A Historical Analysis of Mao Zedong’s

Concept of Standing with the People

Xu Junzhong & Lü Xiaolin

  Based on the methodological tenet that “historical analysis is the first step in research,” this paper explores the evolution and expression of Mao Zedong’s concept of standing with the people. It makes the case that this concept, which developed from the notion of a “broad union of the people,” first appeared during the turbulent time of the Chinese people’s struggle for survival. It developed during the major conflict of the all-out War of Resistance against Japanese Aggression, grew and changed in the practice to establish the People’s Republic of China, and underwent more refinement during the socialist revolution and development. The idea views the populace as a heterogeneous collective bound together by shared values, and it provides an essential theoretical framework for forging a revolutionary united front and correctly handling the contradiction among the people. This concept incorporates crucial components for reducing populist inclinations and involves striking a balance between “common interests” and “specific interests.” China’s revolutionary and construction endeavors have relied heavily on the theoretical cornerstone of upholding and propagating Mao Zedong’s concept of standing with the people. This concept remains an important theoretical legacy that must be continued in the grand context of the New Era under Xi Jinping.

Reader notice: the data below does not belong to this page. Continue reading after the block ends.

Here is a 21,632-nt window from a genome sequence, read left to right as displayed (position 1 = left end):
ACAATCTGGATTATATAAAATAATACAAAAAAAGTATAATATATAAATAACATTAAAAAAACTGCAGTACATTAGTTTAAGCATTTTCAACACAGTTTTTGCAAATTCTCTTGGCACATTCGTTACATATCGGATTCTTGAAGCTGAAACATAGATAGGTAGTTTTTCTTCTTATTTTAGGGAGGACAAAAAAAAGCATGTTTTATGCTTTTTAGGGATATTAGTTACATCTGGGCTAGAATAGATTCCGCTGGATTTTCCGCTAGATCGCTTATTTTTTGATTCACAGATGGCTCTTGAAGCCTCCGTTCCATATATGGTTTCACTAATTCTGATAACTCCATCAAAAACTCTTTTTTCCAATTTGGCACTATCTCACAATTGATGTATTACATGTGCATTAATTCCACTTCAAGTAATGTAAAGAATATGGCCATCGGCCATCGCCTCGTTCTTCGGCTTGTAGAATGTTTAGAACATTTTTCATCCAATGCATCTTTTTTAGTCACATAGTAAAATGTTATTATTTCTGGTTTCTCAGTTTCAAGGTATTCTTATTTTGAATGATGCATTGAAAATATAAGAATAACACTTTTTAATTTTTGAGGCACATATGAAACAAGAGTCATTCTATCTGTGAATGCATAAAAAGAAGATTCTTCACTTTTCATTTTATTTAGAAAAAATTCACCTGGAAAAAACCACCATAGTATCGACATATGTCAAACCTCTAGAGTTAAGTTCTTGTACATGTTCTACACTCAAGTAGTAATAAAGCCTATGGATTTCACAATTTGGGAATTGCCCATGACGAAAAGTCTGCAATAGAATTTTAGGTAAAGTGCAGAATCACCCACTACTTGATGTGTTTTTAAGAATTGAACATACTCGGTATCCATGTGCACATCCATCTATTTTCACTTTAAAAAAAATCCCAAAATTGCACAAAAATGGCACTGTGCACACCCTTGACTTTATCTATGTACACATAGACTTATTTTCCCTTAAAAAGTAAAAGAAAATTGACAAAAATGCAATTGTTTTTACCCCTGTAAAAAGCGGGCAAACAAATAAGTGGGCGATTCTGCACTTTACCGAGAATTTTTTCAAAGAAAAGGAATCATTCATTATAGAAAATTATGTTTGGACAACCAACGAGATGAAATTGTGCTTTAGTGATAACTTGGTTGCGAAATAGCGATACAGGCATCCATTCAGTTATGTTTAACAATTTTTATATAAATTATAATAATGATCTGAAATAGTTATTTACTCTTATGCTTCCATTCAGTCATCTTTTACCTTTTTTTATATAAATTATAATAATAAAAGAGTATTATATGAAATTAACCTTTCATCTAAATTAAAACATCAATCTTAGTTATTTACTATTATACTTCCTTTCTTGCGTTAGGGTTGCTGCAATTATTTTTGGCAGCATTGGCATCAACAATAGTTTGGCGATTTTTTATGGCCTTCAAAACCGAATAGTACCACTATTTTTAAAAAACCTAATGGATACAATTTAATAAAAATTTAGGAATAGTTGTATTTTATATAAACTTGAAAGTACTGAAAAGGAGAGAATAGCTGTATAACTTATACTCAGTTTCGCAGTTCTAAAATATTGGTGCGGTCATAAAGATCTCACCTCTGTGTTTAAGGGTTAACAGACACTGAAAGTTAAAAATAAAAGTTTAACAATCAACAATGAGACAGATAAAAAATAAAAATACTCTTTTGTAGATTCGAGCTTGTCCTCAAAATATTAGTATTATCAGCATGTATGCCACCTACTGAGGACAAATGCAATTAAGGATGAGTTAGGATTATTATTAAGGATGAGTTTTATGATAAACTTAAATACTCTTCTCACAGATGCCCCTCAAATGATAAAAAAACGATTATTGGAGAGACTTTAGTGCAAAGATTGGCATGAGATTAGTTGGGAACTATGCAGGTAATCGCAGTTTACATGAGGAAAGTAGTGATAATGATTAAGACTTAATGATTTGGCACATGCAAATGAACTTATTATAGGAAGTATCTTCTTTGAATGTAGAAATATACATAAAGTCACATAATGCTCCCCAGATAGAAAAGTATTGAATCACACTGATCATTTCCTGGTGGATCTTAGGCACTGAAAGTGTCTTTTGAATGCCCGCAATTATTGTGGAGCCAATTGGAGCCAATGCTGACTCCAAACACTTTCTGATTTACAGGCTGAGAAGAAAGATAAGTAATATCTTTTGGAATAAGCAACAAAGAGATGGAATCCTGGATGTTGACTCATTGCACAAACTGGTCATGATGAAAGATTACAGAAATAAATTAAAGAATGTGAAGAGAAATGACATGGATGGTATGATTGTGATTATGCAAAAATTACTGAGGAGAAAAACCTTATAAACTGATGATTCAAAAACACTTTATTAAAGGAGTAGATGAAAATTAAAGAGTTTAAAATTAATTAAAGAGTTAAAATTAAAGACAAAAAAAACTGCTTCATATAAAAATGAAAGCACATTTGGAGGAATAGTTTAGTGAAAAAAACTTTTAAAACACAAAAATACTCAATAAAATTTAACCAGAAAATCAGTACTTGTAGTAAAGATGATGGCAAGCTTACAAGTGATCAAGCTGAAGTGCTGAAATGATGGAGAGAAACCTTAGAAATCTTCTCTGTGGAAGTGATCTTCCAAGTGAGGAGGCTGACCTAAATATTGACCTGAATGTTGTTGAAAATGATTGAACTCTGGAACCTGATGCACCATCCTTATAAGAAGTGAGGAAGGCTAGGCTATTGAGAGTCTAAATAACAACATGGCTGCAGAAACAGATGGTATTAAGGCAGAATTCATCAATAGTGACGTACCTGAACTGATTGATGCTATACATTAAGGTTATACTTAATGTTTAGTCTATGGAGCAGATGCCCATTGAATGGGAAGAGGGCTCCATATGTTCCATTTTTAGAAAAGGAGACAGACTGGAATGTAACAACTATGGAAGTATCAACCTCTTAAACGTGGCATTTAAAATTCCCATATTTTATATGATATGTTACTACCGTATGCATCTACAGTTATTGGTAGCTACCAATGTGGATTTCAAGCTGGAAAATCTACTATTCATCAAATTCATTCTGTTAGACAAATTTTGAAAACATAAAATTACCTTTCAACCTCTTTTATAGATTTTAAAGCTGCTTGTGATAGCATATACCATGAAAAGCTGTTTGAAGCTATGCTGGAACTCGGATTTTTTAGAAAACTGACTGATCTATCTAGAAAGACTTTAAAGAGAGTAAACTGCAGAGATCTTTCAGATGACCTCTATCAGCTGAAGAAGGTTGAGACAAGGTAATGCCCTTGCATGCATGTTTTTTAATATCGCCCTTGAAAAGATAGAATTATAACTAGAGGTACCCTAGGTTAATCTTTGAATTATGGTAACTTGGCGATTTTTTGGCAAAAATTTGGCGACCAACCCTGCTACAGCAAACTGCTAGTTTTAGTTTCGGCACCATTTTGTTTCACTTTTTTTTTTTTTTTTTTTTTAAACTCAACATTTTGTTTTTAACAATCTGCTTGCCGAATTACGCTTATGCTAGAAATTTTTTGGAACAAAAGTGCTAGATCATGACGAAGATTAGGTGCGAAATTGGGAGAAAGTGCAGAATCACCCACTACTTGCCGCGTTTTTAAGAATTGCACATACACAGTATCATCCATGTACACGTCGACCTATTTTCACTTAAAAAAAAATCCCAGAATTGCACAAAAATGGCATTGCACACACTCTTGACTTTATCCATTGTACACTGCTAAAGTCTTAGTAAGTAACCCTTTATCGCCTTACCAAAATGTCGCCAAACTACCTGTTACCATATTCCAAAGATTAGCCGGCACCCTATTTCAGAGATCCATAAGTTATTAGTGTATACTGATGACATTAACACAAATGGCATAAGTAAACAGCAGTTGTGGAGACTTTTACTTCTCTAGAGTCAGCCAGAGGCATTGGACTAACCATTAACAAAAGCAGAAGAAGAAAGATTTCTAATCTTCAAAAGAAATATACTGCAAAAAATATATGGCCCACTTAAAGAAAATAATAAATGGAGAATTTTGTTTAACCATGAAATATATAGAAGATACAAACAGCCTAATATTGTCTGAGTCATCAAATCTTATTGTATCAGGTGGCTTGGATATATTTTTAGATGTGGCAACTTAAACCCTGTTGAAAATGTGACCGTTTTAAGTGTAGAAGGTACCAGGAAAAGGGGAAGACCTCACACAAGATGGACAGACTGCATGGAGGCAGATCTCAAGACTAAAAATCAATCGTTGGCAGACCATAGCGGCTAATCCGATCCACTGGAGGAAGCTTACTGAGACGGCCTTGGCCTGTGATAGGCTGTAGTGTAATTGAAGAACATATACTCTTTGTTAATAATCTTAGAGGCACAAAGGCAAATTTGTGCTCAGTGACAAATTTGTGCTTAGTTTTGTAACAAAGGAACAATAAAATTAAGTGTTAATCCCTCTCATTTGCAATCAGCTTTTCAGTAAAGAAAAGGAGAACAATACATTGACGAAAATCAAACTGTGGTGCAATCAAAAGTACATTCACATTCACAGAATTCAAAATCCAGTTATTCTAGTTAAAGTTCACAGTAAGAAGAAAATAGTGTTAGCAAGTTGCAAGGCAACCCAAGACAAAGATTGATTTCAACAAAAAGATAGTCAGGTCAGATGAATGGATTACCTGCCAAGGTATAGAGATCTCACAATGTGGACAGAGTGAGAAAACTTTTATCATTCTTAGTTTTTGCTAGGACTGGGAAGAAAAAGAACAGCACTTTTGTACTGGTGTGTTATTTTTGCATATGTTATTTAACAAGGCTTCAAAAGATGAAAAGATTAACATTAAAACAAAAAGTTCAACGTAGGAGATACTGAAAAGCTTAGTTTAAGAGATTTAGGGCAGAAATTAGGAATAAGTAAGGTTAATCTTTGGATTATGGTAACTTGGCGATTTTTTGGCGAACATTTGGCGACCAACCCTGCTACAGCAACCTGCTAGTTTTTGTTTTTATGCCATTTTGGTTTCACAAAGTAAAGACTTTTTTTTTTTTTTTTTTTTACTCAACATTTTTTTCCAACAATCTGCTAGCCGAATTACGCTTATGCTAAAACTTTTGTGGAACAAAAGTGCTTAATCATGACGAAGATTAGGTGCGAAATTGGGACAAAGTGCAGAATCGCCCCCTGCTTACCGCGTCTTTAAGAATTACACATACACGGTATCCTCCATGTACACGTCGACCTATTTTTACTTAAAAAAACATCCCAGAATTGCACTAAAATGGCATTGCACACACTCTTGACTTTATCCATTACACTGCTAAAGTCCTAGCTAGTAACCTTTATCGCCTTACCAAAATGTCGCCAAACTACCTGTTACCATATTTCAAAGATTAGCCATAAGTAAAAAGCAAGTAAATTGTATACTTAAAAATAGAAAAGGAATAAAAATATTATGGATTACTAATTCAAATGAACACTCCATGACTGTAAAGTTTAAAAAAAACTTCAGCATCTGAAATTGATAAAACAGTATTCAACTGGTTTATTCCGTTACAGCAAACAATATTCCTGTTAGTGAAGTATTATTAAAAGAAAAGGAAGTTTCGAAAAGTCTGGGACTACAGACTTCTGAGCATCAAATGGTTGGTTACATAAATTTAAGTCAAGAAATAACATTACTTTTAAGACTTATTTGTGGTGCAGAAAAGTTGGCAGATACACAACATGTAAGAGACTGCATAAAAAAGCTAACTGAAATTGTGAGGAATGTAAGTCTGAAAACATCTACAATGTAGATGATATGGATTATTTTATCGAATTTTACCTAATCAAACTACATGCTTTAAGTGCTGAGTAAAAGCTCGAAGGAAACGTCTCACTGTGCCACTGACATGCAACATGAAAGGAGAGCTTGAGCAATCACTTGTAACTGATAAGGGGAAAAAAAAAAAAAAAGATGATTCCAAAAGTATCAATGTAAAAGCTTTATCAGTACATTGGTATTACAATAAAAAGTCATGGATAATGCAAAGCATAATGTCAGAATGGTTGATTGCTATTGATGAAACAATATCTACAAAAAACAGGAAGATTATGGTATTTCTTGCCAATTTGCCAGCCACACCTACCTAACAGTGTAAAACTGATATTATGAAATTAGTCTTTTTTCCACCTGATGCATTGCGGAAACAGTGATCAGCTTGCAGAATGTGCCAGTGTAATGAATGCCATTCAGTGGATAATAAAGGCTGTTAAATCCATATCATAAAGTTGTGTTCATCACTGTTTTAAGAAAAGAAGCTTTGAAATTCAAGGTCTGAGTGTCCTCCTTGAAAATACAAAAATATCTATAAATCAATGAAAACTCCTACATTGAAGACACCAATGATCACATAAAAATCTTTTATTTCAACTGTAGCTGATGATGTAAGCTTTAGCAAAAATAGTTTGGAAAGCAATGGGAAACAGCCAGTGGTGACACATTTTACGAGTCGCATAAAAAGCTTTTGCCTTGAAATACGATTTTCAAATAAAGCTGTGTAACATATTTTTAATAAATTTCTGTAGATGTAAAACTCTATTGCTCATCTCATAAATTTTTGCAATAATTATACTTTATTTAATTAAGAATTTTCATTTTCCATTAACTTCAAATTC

Law Governing the Innovation and Development of

Marxism: A Scientific Revealing in the New Era